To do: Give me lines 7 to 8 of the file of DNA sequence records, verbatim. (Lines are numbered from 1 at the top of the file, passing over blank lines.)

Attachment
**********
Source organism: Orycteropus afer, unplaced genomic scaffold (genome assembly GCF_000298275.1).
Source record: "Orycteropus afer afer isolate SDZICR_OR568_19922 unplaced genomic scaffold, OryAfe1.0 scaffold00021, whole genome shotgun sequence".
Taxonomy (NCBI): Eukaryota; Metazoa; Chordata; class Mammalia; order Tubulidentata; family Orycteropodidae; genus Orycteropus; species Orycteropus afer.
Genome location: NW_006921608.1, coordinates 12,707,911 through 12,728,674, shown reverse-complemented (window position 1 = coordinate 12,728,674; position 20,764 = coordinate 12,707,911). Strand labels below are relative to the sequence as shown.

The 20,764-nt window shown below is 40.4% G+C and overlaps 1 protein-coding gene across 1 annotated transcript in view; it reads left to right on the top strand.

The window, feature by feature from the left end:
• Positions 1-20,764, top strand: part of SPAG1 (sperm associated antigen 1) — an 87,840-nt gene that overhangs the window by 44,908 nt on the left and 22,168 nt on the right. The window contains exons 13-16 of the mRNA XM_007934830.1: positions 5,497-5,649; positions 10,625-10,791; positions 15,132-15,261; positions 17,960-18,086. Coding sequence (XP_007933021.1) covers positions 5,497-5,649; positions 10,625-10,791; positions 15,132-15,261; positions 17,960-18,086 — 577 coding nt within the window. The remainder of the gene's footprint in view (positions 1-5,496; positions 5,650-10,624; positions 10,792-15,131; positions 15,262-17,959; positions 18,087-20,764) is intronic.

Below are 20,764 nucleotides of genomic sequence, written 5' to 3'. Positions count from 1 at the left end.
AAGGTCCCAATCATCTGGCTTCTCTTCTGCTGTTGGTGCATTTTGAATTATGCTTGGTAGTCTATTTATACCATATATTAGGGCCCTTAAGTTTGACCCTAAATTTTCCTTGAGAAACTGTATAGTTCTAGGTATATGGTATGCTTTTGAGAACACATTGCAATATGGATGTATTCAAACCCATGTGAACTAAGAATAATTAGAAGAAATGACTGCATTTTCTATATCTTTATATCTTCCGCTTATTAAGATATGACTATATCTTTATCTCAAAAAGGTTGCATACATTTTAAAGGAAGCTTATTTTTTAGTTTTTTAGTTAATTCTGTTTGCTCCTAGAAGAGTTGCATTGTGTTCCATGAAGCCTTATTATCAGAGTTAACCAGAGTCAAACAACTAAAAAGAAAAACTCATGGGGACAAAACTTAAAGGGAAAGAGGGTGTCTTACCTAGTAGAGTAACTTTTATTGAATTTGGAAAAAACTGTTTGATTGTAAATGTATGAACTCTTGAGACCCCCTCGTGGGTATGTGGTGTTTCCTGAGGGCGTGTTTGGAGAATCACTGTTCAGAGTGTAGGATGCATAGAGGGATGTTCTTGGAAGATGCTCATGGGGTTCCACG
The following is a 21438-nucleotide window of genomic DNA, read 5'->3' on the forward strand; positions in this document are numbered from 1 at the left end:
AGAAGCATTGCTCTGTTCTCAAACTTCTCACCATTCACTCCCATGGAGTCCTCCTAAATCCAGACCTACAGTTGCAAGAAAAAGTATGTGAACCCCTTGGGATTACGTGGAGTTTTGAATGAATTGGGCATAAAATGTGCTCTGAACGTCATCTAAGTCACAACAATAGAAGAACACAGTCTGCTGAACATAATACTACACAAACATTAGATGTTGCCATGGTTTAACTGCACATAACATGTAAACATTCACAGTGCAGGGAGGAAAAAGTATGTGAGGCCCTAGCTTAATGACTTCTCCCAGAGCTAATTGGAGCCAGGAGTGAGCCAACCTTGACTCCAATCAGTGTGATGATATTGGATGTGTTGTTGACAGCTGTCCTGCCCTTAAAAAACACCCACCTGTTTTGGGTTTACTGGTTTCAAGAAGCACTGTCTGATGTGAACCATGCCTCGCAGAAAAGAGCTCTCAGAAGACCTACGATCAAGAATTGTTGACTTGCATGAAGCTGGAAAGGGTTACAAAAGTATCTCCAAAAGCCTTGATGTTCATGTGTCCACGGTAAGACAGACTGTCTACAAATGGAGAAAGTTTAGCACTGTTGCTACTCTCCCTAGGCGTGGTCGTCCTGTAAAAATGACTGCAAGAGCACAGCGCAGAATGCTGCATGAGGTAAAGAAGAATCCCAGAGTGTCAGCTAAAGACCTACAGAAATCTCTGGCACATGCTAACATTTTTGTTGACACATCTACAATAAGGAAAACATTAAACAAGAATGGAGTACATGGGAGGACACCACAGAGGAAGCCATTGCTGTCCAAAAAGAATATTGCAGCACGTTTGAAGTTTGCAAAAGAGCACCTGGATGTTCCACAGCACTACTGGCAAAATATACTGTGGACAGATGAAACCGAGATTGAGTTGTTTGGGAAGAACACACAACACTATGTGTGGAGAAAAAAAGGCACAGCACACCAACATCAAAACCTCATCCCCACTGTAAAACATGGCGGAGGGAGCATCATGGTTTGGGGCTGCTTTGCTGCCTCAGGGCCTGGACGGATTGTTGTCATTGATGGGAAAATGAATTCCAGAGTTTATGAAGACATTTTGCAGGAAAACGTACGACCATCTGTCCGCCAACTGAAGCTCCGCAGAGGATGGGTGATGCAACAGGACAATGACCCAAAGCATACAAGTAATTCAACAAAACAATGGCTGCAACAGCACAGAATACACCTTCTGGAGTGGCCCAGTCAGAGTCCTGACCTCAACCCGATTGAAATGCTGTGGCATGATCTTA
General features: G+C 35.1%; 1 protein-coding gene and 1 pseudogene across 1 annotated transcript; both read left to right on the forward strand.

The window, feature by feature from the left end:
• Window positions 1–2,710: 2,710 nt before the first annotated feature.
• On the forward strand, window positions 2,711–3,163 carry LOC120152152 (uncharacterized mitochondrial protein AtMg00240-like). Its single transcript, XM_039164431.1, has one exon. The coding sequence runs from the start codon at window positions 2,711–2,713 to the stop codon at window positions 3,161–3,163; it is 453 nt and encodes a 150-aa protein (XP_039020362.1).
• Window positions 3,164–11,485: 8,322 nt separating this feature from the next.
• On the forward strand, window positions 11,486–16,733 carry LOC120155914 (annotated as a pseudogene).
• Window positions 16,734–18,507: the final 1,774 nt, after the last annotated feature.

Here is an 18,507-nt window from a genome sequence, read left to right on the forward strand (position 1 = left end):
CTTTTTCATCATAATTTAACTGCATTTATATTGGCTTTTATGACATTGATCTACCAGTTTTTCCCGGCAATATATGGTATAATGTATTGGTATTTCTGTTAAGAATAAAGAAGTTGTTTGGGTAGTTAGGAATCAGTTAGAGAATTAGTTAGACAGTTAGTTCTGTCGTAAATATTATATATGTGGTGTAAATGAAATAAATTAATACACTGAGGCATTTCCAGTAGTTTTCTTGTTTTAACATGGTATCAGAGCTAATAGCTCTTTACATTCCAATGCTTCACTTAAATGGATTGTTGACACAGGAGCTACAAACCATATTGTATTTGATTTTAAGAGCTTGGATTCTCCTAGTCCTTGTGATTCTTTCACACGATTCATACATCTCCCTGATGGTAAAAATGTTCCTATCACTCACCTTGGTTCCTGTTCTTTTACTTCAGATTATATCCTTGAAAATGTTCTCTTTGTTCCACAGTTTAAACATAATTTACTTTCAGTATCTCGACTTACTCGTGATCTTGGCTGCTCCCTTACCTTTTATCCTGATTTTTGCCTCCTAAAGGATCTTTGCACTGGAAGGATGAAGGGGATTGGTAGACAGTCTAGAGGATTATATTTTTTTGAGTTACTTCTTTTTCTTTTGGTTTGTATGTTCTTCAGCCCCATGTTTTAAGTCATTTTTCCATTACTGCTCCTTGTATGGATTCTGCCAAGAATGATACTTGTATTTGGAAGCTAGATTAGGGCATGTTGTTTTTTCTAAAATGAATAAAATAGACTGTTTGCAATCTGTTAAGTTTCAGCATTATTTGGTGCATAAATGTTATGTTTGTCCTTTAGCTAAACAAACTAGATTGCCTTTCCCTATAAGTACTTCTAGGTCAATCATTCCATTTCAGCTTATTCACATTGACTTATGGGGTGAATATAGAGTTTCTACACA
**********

• Positions 1-20,764, top strand: part of SPAG1 (sperm associated antigen 1) — an 87,840-nt gene that overhangs the window by 44,908 nt on the left and 22,168 nt on the right. The window contains exons 13-16 of the mRNA XM_007934830.1: positions 5,497-5,649; positions 10,625-10,791; positions 15,132-15,261; positions 17,960-18,086. Coding sequence (XP_007933021.1) covers positions 5,497-5,649; positions 10,625-10,791; positions 15,132-15,261; positions 17,960-18,086 — 577 coding nt within the window. The remainder of the gene's footprint in view (positions 1-5,496; positions 5,650-10,624; positions 10,792-15,131; positions 15,262-17,959; positions 18,087-20,764) is intronic.

Below are 20,764 nucleotides of genomic sequence, written 5' to 3'. Positions count from 1 at the left end.